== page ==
Most of the parents are haunted by this question nowadays; how much access should children and youngsters have when it comes to devices and gadgets? There are many heated debates on the topic ranging across the whole spectrum. Researchers are religiously looking into the matter of screen time and its associated risks. A recently published report in the BMJ Open Medical Journal in which the researchers have stated that screen time is not as harmful to the children as parents originally believed it to be.
The statement sure feels like a sigh of relief for many youngsters, however; the study is a bit more complex, and the statement is not exactly a conclusive statement considering that there are a variety of factors to consider.
The leader in child medicine; The Royal College of Pediatrics and Child Health or RCPCH, has furnished a guide for under 18 years of age and their screen time usage. This guide is based on the fact that there is no authentic evidence to support the notion that too much time in front of a screen is overly toxic.
Studies in the past have indicated a correlation between higher screen use and depression and obesity. Nonetheless, the RCPCH has refuted these claims and believes that there is not sufficient enough evidence to support this hypothesis properly.
RCPCH president, Prof. Russell Viner, led the team and focused on not restricting the screen time but instead on targeting if these devices and gadgets are preventing children from taking part in ‘real-world’ activities. The researchers have also discussed in the guide about how these devices should not replace sleep, time with family, and exercise.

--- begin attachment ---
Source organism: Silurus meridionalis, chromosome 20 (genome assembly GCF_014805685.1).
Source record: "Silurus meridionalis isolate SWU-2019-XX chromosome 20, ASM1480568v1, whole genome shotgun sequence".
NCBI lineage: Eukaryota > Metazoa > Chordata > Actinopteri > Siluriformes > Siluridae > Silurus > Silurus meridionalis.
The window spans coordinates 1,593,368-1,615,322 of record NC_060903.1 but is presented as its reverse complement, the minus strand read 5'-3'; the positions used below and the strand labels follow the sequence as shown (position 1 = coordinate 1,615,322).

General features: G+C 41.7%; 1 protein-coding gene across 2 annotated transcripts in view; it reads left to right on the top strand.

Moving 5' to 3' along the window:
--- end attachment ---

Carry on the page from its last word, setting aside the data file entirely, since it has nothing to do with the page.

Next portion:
Furthermore, these devices must not be used an hour before you hit the bed. That is because doing so has effects on sleep patterns of the user. It should also be noted that according to the study, excessive screen time can worsen the existing bad habits in children.
Dr. Max Davie, an officer for health promotion for the RCPCH and conductor of the study, maintains that the phones and tablets are actually ‘a great way to explore the world.’
Dr. Max Davie is focused on removing the negativity that surrounds the idea of children and youngsters having access to these devices. The doctor also wants to help the guilty parents that allow their children and youngsters to spend time on such gadgets. Dr. Davie said, ‘We want to cut through that and say ‘actually if you’re doing OK and you’ve answered these questions (below) of yourselves, and you’re happy, get on and live your life and stop worrying.’
The RCPCH also provided a list of questions that can help you determine if you should restrict your child’s screen time. The questions include the following;
- Is the family’s screen time under control?
- Is there any interference between screen use and what your family wants to do?
- Does the screen use cause trouble with sleeping?
- Is there a check on snacking during screen time?
Do let us know what you think of screen time and how it can be controlled.